I prefer to install a 4″ media air cleaner that accepts filters that are readily available at any local hardware store.  Many major HVAC manufacturers attempt to lock in a customers’ repeat business, by offering an air cleaner that only accepts brand specific filters.  When the customer needs a new filter, they need to contact a dealer or order the special filters online.  I would much rather my customers have no trouble obtaining replacement filters for their furnace. 

The other option is a bypass HEPA cleaner, which mounts to the ductwork and is a supplement to a 1″ or 4″ air filter system.  Replacement filters for bypass HEPA air cleaners are not yet available at local hardware stores, and are only available through dealers or online.  However, serious allergy sufferers can certainly benefit from the power of a whole house HEPA air cleaner. 

Another way to ensure good indoor air quality is to have an air exchanger installed in your home.  An air exchanger provides a continuous supply of outdoor air to your home, while at the same time expelling stale air.  Today’s air exchangers can be equipped with a HEPA filter, ensuring that no allergens are introduced into you airstream.  A popular air exchanger is the Venmar HEPA 4100. 

For more information about keeping your indoor air clean, feel free to contact me at 651-775-1312 or by e-mail at josh@summitheating.com

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Which whole house humidifer should I chose?

There are 3 main types of whole house humidifiers that are integrated into a home’s heating system.   A whole house humidifier adds moist air to a home’s ductwork.  This type of humidifier taps into your home’s water line, so there is no need to worry about adding water.  Humidity is controlled through a humidistat, or a special thermostat with humidity control.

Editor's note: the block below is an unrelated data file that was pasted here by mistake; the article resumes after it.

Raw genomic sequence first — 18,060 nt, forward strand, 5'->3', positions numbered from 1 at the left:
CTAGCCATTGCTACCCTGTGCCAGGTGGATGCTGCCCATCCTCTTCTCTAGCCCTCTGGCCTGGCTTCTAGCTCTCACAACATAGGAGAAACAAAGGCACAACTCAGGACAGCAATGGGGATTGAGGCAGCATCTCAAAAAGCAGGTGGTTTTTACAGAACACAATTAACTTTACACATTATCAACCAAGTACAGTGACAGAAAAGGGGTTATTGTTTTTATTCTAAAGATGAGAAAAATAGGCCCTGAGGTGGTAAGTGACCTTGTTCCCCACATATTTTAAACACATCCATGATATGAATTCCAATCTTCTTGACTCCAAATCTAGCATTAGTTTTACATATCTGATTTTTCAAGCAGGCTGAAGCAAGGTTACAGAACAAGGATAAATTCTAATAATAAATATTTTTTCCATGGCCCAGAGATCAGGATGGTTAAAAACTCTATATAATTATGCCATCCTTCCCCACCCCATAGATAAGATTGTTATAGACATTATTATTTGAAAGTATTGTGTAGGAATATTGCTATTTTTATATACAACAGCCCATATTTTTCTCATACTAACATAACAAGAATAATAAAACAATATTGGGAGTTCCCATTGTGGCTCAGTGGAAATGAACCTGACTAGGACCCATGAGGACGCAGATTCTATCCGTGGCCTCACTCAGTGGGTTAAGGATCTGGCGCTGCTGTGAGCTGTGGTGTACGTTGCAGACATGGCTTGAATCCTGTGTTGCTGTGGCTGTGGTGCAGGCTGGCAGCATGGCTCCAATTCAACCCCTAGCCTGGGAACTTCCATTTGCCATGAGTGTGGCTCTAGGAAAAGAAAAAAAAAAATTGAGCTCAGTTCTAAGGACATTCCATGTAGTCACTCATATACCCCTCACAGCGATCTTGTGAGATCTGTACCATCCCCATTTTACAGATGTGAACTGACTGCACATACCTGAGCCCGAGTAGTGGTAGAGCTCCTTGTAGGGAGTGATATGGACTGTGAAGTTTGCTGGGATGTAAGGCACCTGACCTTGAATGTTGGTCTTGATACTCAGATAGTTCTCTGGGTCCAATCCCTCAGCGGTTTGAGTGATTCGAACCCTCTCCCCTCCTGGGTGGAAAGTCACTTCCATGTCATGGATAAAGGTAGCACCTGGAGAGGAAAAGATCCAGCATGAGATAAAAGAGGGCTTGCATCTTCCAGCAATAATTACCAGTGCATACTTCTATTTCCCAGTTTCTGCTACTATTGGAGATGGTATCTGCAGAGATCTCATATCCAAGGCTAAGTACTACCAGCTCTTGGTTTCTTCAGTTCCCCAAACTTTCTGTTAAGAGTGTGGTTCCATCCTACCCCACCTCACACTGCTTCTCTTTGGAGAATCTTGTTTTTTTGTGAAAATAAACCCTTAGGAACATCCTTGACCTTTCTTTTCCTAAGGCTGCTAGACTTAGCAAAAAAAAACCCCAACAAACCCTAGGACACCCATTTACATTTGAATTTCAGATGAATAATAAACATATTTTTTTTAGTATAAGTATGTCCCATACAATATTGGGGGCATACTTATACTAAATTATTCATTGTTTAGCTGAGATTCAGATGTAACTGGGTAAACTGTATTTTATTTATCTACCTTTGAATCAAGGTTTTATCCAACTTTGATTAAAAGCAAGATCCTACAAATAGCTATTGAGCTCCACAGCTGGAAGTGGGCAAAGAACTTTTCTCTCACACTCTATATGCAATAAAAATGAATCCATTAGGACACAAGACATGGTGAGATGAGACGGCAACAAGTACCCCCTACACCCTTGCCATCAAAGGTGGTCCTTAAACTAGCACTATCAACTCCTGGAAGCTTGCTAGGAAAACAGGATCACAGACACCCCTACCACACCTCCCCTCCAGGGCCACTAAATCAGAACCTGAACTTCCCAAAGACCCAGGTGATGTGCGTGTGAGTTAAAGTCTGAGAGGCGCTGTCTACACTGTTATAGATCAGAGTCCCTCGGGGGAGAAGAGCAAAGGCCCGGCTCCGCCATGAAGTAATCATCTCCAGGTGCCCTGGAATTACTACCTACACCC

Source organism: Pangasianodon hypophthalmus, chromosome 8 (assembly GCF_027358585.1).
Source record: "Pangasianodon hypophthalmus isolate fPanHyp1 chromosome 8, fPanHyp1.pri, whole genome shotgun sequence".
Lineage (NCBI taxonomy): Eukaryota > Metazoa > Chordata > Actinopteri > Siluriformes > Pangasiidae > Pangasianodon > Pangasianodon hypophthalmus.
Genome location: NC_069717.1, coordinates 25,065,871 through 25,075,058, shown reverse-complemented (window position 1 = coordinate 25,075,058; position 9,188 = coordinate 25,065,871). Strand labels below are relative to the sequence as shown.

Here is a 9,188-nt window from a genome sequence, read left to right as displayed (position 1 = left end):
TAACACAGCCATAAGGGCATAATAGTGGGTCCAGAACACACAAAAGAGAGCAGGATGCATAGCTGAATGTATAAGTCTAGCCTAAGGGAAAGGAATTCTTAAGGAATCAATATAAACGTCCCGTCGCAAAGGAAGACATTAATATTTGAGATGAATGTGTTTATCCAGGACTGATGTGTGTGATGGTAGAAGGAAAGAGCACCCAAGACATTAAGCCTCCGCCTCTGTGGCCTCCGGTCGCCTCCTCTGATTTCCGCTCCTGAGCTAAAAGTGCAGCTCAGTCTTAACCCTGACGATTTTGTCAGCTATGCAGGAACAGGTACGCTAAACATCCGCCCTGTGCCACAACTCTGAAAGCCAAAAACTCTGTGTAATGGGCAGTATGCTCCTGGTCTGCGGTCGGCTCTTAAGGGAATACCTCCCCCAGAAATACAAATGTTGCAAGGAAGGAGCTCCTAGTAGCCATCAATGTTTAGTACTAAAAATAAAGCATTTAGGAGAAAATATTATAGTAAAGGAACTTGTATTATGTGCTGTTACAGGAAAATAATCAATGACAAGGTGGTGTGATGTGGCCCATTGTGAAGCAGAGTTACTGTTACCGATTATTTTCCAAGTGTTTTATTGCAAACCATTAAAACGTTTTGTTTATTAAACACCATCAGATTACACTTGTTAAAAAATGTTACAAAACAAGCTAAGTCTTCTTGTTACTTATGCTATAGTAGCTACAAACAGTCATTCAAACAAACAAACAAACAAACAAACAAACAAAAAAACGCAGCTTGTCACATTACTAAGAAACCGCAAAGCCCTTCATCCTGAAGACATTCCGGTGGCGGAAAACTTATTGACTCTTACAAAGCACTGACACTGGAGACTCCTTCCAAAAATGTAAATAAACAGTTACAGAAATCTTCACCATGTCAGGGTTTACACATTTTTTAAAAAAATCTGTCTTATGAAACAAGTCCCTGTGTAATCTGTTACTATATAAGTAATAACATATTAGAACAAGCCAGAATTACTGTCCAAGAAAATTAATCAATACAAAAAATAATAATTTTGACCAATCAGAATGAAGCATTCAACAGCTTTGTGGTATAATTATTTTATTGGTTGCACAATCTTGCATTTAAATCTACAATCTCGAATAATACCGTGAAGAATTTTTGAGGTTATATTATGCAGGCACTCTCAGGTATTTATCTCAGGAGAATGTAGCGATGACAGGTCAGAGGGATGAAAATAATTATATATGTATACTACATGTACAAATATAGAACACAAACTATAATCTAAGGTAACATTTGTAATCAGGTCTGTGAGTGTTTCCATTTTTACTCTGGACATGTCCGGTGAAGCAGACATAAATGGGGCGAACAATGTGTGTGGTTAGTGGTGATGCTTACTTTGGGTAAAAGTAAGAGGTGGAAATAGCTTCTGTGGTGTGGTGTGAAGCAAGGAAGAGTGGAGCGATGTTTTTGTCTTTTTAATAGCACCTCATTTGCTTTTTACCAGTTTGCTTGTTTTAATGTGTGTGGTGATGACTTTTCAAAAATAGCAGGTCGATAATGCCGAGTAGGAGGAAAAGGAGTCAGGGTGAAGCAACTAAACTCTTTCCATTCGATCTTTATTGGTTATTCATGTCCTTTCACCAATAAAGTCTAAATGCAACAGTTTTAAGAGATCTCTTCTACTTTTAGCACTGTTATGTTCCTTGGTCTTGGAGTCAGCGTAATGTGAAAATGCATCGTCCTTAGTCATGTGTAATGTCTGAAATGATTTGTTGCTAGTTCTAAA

The most popular humidifier type is the bypass humidifier.  With the bypass humidifier, the furnace fan forces air through a 6″ duct over a moist humidifier pad.  Advantages of the bypass humidifier is that it does not require 120 volt operation, it’s easy to maintain, and operates quietly.  Disadvantages include high water use (1/4 of the water gets transferred to your airstream), and a slight drop in airflow.  The airflow decrease could impact homes that have trouble getting full air circulation throughout the home. 

A power humidifier has a small fan that blows air over a moist humidifier pad.  The humidified air is blown into the ductwork by the fan.  This type of humidifier is advantageous in situations where a bypass humidifier cannot be installed, and a drop in airflow cannot be tolerated.  A disadvantage is additional 120 volt wiring may be necessary, and it consumes more energy than a bypass humidifier.

A steam humidifier heats a collection of water above it’s boiling point, and sends the steam to the ductwork through a special rubber hose.  Advantages to a steam humidifier include a 1 to 1 transfer of water to the airstream, and very flexible installation.  Disadvantages include high electrical consumption, and frequent cleaning.

My only experience with a steam humidifier is the Honeywell TrueSteam.  This humidifier has been out for about 2 years, and I’ve been testing a model in my home.  In the past 2 years, I’ve had to clean the unit about 7 times.  The humidifier has also overflown and leaked once.  Because of my personal experience with this humidifier, I am not recommending it to my customers.

What humidity level should I set it at?  That really depends on your home.  A good starting point is 30%.  I tell my customers to keep an eye on their windows.  If condensation is appearing on their windows, the humidity is too high.   As the outdoor temperature drops, the indoor humidity should be adjusted slightly lower as well.  Many humidifiers have an automatic function, that utilizes an outdoor temperature sensor to automatically adjust the humidity setting. 

How much does it cost?  Send us a photo of  furnace and attached ductwork to josh@summitheating.com, and we’ll send you a quote.  Also let us know what city you are located in. 

Josh Mahoney